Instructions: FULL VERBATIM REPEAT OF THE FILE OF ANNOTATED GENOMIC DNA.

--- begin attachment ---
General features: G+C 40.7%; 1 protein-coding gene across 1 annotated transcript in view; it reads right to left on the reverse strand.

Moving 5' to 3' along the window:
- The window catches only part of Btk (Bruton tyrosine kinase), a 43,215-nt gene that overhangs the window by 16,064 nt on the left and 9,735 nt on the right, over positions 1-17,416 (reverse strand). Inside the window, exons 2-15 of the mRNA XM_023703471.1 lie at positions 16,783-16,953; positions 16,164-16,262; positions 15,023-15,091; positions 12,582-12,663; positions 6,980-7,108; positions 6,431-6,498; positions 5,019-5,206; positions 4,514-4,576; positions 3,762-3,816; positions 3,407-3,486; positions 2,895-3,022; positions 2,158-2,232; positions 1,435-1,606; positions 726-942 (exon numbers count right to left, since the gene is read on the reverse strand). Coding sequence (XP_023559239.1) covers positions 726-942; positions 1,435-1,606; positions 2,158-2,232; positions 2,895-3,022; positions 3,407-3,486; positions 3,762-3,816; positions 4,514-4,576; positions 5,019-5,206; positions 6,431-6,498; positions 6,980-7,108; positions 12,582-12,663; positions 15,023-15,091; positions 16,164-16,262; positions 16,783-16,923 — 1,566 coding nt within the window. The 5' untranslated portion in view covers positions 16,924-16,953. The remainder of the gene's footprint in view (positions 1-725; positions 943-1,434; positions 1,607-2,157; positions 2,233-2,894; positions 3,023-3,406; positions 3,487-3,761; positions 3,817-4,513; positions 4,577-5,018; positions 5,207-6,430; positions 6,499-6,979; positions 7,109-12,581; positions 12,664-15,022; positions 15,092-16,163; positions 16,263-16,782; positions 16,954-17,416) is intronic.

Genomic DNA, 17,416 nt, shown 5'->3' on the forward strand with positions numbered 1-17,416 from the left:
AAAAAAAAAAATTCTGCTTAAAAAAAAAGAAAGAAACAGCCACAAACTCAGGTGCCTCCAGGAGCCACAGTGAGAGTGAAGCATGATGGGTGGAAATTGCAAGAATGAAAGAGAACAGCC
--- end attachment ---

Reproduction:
General features: G+C 40.7%; 1 protein-coding gene across 1 annotated transcript in view; it reads right to left on the reverse strand.

Moving 5' to 3' along the window:
- The window catches only part of Btk (Bruton tyrosine kinase), a 43,215-nt gene that overhangs the window by 16,064 nt on the left and 9,735 nt on the right, over positions 1-17,416 (reverse strand). Inside the window, exons 2-15 of the mRNA XM_023703471.1 lie at positions 16,783-16,953; positions 16,164-16,262; positions 15,023-15,091; positions 12,582-12,663; positions 6,980-7,108; positions 6,431-6,498; positions 5,019-5,206; positions 4,514-4,576; positions 3,762-3,816; positions 3,407-3,486; positions 2,895-3,022; positions 2,158-2,232; positions 1,435-1,606; positions 726-942 (exon numbers count right to left, since the gene is read on the reverse strand). Coding sequence (XP_023559239.1) covers positions 726-942; positions 1,435-1,606; positions 2,158-2,232; positions 2,895-3,022; positions 3,407-3,486; positions 3,762-3,816; positions 4,514-4,576; positions 5,019-5,206; positions 6,431-6,498; positions 6,980-7,108; positions 12,582-12,663; positions 15,023-15,091; positions 16,164-16,262; positions 16,783-16,923 — 1,566 coding nt within the window. The 5' untranslated portion in view covers positions 16,924-16,953. The remainder of the gene's footprint in view (positions 1-725; positions 943-1,434; positions 1,607-2,157; positions 2,233-2,894; positions 3,023-3,406; positions 3,487-3,761; positions 3,817-4,513; positions 4,577-5,018; positions 5,207-6,430; positions 6,499-6,979; positions 7,109-12,581; positions 12,664-15,022; positions 15,092-16,163; positions 16,263-16,782; positions 16,954-17,416) is intronic.

Genomic DNA, 17,416 nt, shown 5'->3' on the forward strand with positions numbered 1-17,416 from the left:
AAAAAAAAAAATTCTGCTTAAAAAAAAAGAAAGAAACAGCCACAAACTCAGGTGCCTCCAGGAGCCACAGTGAGAGTGAAGCATGATGGGTGGAAATTGCAAGAATGAAAGAGAACAGCC